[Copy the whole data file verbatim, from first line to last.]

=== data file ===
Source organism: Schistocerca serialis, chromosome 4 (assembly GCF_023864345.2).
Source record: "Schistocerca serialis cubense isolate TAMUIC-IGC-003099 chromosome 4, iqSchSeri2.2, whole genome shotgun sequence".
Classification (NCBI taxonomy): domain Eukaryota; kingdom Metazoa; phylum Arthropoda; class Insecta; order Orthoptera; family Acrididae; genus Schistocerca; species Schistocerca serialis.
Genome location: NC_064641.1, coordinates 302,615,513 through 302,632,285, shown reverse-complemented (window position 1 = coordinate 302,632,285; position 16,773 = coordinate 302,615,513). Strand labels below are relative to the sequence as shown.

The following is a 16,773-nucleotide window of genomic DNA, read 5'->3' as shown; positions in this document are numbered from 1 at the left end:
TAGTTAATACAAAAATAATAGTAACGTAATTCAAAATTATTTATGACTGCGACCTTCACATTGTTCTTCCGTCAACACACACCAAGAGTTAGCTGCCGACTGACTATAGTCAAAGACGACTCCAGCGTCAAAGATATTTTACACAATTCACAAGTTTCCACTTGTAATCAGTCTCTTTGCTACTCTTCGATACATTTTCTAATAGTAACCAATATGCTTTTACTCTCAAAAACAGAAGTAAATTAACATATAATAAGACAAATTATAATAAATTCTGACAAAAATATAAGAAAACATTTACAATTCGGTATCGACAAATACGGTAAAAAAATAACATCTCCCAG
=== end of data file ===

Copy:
Source organism: Schistocerca serialis, chromosome 4 (assembly GCF_023864345.2).
Source record: "Schistocerca serialis cubense isolate TAMUIC-IGC-003099 chromosome 4, iqSchSeri2.2, whole genome shotgun sequence".
Classification (NCBI taxonomy): domain Eukaryota; kingdom Metazoa; phylum Arthropoda; class Insecta; order Orthoptera; family Acrididae; genus Schistocerca; species Schistocerca serialis.
Genome location: NC_064641.1, coordinates 302,615,513 through 302,632,285, shown reverse-complemented (window position 1 = coordinate 302,632,285; position 16,773 = coordinate 302,615,513). Strand labels below are relative to the sequence as shown.

The following is a 16,773-nucleotide window of genomic DNA, read 5'->3' as shown; positions in this document are numbered from 1 at the left end:
TAGTTAATACAAAAATAATAGTAACGTAATTCAAAATTATTTATGACTGCGACCTTCACATTGTTCTTCCGTCAACACACACCAAGAGTTAGCTGCCGACTGACTATAGTCAAAGACGACTCCAGCGTCAAAGATATTTTACACAATTCACAAGTTTCCACTTGTAATCAGTCTCTTTGCTACTCTTCGATACATTTTCTAATAGTAACCAATATGCTTTTACTCTCAAAAACAGAAGTAAATTAACATATAATAAGACAAATTATAATAAATTCTGACAAAAATATAAGAAAACATTTACAATTCGGTATCGACAAATACGGTAAAAAAATAACATCTCCCAG